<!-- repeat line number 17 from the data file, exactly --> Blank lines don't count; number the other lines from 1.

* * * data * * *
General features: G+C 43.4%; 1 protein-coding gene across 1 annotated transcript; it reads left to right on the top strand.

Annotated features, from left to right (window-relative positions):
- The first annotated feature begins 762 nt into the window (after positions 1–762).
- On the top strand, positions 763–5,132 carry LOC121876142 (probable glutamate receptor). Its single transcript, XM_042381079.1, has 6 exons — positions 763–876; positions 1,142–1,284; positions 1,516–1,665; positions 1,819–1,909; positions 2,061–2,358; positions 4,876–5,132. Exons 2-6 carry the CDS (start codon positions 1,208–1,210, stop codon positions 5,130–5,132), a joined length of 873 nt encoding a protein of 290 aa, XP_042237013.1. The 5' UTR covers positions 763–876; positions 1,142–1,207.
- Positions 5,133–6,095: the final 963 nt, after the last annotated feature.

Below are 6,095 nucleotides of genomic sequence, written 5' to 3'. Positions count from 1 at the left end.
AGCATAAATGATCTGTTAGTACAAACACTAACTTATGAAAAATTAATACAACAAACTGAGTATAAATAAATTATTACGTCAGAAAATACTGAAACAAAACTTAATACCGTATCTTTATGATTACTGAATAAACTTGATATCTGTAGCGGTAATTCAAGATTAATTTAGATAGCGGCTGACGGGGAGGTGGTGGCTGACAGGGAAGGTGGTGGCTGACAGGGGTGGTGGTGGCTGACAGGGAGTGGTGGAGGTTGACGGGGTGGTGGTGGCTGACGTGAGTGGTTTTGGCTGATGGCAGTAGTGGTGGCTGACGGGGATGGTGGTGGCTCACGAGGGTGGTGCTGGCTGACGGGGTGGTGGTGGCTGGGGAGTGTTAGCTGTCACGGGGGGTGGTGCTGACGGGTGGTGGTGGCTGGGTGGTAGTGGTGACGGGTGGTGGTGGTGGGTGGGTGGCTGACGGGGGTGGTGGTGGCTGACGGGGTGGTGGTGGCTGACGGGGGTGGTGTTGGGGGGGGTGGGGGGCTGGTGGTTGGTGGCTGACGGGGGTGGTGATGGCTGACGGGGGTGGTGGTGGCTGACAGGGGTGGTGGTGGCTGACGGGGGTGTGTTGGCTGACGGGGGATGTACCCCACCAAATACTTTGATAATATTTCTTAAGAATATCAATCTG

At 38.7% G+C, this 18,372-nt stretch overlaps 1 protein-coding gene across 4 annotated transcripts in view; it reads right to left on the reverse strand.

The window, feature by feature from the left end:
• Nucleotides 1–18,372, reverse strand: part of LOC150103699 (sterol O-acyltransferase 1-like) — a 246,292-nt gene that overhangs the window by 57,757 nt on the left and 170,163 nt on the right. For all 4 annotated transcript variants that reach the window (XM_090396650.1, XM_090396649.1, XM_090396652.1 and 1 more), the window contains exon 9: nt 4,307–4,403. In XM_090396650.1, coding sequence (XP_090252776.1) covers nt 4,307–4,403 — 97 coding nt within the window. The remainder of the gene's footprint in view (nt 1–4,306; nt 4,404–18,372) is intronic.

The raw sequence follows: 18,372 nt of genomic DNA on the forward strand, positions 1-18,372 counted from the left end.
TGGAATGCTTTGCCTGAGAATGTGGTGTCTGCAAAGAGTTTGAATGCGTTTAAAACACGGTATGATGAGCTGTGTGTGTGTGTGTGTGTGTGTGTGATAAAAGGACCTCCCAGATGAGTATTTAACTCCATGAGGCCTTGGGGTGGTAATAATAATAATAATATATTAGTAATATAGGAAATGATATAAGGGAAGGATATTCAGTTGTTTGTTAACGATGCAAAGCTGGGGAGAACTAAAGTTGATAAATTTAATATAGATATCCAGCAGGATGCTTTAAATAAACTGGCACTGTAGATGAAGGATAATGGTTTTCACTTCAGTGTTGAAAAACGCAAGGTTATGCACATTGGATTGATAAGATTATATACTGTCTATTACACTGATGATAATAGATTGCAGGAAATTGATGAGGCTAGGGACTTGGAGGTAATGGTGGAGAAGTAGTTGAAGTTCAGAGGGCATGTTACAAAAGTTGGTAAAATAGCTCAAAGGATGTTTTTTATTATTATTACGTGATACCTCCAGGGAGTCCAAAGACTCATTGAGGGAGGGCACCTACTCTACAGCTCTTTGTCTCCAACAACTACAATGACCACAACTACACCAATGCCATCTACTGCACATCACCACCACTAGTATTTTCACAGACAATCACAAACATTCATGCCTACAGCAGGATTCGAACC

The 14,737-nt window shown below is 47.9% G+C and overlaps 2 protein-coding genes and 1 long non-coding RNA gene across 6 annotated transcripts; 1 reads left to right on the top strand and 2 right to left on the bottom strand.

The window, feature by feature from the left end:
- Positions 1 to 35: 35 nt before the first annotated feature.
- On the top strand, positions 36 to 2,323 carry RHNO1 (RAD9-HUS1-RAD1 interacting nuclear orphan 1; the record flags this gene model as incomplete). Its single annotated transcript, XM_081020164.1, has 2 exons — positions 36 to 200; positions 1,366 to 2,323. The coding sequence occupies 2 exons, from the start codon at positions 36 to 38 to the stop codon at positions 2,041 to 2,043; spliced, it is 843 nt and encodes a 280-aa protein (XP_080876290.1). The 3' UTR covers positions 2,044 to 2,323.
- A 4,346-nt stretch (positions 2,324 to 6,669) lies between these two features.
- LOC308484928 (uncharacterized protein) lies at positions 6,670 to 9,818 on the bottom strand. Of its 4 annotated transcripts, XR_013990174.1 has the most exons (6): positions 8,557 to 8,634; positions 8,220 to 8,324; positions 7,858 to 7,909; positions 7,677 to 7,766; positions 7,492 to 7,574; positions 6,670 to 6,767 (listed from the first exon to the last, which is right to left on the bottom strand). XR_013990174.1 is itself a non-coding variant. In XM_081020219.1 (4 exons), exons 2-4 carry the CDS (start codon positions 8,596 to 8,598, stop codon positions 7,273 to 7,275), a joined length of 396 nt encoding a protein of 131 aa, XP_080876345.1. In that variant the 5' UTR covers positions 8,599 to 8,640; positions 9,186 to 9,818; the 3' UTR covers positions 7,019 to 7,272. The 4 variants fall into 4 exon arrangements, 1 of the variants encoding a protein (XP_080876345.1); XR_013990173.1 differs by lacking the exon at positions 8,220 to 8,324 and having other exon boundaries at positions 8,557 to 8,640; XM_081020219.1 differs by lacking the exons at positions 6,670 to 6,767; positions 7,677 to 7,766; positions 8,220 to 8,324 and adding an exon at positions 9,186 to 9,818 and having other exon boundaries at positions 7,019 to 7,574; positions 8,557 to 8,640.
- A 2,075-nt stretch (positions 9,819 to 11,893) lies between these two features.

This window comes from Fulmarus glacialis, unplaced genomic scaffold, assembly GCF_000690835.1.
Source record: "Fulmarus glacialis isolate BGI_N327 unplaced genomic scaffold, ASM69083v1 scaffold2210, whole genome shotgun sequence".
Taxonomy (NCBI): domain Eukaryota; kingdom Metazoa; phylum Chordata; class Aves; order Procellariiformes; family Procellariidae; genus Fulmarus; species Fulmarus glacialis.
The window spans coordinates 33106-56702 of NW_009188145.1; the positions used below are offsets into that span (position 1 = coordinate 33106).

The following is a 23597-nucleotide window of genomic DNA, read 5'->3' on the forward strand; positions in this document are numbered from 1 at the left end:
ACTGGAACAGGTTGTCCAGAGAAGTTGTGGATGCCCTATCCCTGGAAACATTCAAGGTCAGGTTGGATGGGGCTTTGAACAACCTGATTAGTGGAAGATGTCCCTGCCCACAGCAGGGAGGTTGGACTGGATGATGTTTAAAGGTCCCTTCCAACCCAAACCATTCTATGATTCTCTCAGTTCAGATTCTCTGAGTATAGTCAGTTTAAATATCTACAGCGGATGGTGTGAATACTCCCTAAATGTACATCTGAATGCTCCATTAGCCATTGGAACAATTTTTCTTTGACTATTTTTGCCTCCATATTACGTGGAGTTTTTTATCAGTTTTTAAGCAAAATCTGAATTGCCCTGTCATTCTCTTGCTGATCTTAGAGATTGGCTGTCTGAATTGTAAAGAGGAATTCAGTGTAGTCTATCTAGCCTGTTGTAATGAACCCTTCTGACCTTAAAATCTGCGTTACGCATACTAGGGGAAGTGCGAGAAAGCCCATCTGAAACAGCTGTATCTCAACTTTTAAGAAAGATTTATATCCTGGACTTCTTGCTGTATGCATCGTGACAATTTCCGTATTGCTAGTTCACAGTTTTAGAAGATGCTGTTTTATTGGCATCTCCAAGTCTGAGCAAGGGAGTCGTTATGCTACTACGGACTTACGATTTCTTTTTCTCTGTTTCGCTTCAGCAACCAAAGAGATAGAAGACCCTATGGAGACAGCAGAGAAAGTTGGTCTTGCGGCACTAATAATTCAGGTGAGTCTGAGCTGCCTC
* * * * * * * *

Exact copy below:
- A 4,346-nt stretch (positions 2,324 to 6,669) lies between these two features.